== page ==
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The Way We Live Now

Lady Carbury At Home
During the last six weeks Lady Carbury had lived a life of very mixed depression and
elevation. Her great work had come out the 'Criminal Queens' and had been very widely
reviewed. In this matter it had been by no means all pleasure, inasmuch as many very
hard words had been said of her. In spite of the dear friendship between herself and Mr
Alf, one of Mr Alf's most sharp-nailed subordinates had been set upon her book, and had
pulled it to pieces with almost rabid malignity. One would have thought that so slight a
thing could hardly have been worthy of such protracted attention. Error after error was
laid bare with merciless prolixity. No doubt the writer of the article must have had all
history at his finger-ends, as in pointing out the various mistakes made he always spoke
of the historical facts which had been misquoted, misdated, or misrepresented, as being
familiar in all their bearings to every schoolboy of twelve years old. The writer of the
criticism never suggested the idea that he himself; having been fully provided with books
of reference, and having learned the art of finding in them what he wanted at a moment's
notice, had, as he went on with his work, checked off the blunders without any more
permanent knowledge of his own than a housekeeper has of coals when she counts so
many sacks into the coal-cellar. He spoke of the parentage of one wicked ancient lady,
and the dates of the frailties of another, with an assurance intended to show that an exact
knowledge of all these details abided with him always. He must have been a man of vast
and varied erudition, and his name was Jones. The world knew him not, but his erudition
was always there at the command of Mr Alf and his cruelty. The greatness of Mr Alf
consisted in this, that he always had a Mr Jones or two ready to do his work for him. It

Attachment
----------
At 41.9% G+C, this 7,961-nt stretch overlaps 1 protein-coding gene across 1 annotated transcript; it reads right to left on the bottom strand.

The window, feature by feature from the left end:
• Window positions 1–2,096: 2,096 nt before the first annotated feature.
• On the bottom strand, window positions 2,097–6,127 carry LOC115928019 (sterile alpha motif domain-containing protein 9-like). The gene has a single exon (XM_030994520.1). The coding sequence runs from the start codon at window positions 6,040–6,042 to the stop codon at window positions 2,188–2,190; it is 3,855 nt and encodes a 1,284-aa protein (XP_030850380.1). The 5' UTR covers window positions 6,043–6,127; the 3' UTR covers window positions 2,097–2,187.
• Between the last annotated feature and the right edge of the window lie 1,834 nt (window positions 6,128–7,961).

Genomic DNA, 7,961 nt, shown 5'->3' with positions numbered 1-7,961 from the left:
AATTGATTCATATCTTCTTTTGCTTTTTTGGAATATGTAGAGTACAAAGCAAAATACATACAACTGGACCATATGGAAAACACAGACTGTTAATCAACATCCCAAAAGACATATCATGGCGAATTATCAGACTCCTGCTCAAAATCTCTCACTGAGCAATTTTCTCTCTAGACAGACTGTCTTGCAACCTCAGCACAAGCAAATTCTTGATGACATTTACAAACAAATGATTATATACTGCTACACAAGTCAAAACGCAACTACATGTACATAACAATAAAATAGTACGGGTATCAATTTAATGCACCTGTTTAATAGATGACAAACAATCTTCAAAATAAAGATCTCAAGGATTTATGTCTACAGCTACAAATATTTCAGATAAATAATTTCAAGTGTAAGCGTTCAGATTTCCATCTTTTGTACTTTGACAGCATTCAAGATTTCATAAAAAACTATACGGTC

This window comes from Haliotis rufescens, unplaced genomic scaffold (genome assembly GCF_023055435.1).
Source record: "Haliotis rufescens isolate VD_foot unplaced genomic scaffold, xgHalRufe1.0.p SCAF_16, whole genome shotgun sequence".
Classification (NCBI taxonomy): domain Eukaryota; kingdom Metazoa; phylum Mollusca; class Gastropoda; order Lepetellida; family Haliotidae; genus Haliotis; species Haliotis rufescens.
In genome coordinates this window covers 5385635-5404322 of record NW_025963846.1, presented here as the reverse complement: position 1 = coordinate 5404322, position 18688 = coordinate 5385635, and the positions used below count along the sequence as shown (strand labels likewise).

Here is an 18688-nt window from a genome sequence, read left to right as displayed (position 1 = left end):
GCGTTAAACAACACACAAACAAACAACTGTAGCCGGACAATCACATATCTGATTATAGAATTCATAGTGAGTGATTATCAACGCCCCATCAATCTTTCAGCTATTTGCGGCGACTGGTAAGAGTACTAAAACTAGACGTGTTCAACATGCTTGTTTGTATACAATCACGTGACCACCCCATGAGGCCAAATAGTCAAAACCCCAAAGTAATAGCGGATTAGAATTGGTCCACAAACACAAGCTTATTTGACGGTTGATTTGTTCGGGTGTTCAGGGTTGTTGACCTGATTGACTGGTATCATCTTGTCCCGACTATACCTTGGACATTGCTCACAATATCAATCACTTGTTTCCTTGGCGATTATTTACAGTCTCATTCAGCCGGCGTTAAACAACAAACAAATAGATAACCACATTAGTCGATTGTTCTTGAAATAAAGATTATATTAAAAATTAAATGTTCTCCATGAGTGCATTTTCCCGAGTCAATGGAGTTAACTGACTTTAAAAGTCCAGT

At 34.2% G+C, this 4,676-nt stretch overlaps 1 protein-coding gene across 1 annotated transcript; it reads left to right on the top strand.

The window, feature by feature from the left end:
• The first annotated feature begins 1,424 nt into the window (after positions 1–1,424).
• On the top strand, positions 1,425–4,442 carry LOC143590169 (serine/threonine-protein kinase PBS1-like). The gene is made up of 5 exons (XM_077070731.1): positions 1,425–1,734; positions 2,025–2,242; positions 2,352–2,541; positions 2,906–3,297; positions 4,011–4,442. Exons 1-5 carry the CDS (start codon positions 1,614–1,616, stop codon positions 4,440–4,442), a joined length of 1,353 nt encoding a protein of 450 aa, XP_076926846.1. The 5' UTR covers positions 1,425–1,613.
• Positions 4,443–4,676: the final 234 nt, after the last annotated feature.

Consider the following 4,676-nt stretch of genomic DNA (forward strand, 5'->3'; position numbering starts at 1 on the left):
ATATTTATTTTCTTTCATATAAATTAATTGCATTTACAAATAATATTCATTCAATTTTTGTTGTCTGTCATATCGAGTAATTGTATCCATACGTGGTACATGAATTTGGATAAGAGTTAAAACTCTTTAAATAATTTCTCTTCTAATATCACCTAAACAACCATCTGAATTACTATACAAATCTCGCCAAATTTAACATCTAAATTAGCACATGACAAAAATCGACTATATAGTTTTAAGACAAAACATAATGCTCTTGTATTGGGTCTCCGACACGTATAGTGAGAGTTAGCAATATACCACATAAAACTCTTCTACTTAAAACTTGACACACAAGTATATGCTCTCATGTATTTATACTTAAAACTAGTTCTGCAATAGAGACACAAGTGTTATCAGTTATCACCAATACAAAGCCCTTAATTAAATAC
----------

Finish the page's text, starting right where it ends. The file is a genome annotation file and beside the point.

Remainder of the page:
was a great business, this of Mr Alf's, for he had his Jones also for philology, for science,
for poetry, for politics, as well as for history, and one special Jones, extraordinarily
accurate and very well posted up in his references, entirely devoted to the Elizabethan
drama.
There is the review intended to sell a book which comes out immediately after the
appearance of the book, or sometimes before it; the review which gives reputation, but
does not affect the sale, and which comes a little later; the review which snuffs a book out
quietly; the review which is to raise or lower the author a single peg, or two pegs, as the
case may be; the review which is suddenly to make an author, and the review which is to
crush him. An exuberant Jones has been known before now to declare aloud that he
would crush a man, and a self-confident Jones has been known to declare that he has
accomplished the deed. Of all reviews, the crushing review is the most popular, as being
the most readable. When the rumour goes abroad that some notable man has been
actually crushed been positively driven over by an entire Juggernaut's car of criticism till
his literary body be a mere amorphous mass then a real success has been achieved, and
the Alf of the day has done a great thing; but even the crushing of a poor Lady Car-bury,
if it be absolute, is effective. Such a review will not make all the world call for the
'Evening Pulpit', but it will cause those who do take the paper to be satisfied with their
bargain. Whenever the circulation of such a paper begins to slacken, the proprietors
 
 
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